The Chadian authorities have recently launched in Moundou, the "education and communication" component of the drinking water supply and sanitation programme in semi-urban and rural areas in 11 regions. The programme is supported by the African Development Bank (AfDB).
It is in Moundou, the economic capital of Chad, that the “education and communication” phase of the drinking water supply and sanitation programme in semi-urban and rural areas of eleven regions (PAEPA SU MR) has been launched. It was during a ceremony presided over by the local authorities. The objective of the programme initiated by the Chadian government is to strengthen access to drinking water, sanitation and hygiene services within the framework of the Kigali Action Plan Initiative (KAPI).
This plan was concluded by the Heads of State and Government of the African Union (AU), with a view to assisting member countries that have failed to achieve the Millennium Development Goals (MDGs) in the water and sanitation sector. Chad is one of them; hence the SU MR EAPAP which will cover the regions of Borkou, Ennedi, Tibesti, Mayo-Kebbi, Tanjile, Eastern Logone, Western Logone, Mandoul, Middle Shari, Salamat and Sila.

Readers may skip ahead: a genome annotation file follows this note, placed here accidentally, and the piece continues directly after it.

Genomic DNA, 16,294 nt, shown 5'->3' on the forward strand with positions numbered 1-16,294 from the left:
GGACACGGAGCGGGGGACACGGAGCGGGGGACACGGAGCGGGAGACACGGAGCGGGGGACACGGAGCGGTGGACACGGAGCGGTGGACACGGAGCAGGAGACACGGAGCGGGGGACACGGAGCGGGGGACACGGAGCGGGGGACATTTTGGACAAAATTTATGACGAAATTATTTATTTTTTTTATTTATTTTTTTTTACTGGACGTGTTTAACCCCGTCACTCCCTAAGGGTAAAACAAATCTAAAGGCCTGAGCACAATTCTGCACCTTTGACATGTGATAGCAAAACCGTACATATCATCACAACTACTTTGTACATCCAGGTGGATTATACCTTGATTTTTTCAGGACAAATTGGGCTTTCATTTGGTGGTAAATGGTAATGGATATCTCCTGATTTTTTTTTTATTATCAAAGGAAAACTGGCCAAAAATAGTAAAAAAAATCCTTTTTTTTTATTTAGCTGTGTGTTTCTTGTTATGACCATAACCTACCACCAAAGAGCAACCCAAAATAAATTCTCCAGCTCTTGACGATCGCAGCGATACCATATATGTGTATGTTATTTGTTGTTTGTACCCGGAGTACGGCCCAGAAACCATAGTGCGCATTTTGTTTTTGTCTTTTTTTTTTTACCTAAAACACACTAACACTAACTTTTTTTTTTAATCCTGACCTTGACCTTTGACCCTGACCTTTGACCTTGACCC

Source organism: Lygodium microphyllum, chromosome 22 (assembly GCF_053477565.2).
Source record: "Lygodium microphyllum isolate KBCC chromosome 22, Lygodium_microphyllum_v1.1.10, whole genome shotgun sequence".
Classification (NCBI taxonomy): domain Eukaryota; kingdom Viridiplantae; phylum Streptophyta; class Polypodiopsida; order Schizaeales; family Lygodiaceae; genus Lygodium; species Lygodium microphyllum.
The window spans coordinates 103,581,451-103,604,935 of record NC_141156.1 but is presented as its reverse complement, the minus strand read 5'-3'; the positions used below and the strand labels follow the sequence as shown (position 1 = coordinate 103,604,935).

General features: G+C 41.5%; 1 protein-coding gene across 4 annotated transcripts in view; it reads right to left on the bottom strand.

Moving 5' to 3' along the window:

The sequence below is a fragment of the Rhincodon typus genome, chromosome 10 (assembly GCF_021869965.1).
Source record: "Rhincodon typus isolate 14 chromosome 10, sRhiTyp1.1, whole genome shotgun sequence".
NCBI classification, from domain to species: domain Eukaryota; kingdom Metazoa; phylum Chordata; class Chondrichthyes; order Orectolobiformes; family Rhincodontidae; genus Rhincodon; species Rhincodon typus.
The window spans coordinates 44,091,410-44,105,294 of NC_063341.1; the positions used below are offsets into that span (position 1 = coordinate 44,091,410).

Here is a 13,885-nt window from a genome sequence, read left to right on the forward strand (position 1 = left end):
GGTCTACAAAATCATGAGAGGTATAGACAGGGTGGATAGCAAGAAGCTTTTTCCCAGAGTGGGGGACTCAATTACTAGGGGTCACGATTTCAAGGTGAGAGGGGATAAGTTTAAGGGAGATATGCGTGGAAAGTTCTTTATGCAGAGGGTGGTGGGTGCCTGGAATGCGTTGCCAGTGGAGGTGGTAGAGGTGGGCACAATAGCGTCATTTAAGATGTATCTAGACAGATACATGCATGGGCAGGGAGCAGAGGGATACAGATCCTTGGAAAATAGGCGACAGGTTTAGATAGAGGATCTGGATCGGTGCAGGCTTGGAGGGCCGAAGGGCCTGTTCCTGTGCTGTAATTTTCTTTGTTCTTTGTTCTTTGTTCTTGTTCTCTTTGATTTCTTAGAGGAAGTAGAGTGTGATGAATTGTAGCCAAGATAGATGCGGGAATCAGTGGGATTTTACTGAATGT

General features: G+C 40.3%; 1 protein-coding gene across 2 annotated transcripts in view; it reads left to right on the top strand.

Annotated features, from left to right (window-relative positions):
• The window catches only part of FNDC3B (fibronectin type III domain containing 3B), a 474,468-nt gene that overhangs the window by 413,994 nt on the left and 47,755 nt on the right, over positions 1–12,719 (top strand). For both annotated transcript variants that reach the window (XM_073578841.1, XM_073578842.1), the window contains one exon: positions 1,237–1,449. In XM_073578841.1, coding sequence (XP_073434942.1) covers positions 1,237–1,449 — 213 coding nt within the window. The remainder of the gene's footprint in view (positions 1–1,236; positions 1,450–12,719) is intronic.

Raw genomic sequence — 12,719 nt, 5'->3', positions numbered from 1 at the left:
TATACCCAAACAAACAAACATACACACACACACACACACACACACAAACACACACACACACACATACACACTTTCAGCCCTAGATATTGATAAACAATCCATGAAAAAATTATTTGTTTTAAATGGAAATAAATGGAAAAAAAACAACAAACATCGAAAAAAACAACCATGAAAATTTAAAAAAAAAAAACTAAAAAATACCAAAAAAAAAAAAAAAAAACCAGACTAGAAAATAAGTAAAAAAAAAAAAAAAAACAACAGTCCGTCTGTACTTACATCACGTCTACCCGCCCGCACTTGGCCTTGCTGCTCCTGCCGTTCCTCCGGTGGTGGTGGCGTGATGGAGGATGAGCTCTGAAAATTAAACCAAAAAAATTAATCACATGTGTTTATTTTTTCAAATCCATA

According to the governor of the Western Logone region, Dago Yacoub, 68% of Chadians still practice open defecation, even though it carries diseases such as typhoid fever, cholera, hepatitis, poliomyelitis, etc. The drinking water supply and sanitation programme for semi-urban and rural areas in 11 regions could remedy this situation by building latrines in rural areas.
The programme should also make it possible to build several large-diameter mini drinking water supply systems (WSS) equipped with solar pumps to supply the population and grow vegetables. The programme will require a total investment of 80 billion CFA francs, or about 122 million euros. The Chadian government is financing the project with the support of the African Development Fund (ADF), the soft loan window of the African Development Bank (AfDB).
The AfDB estimates that the programme will eventually benefit more than 2 million people, i.e. 750,000 additional people or direct beneficiaries for drinking water and 364,000 additional people for sanitation, 54% of whom are women. These beneficiaries represent 14.55% of Chad’s total population estimated at over 15 million by the World Bank in 2018.
Jean Marie Takouleu
Photo credit: Water Alternatives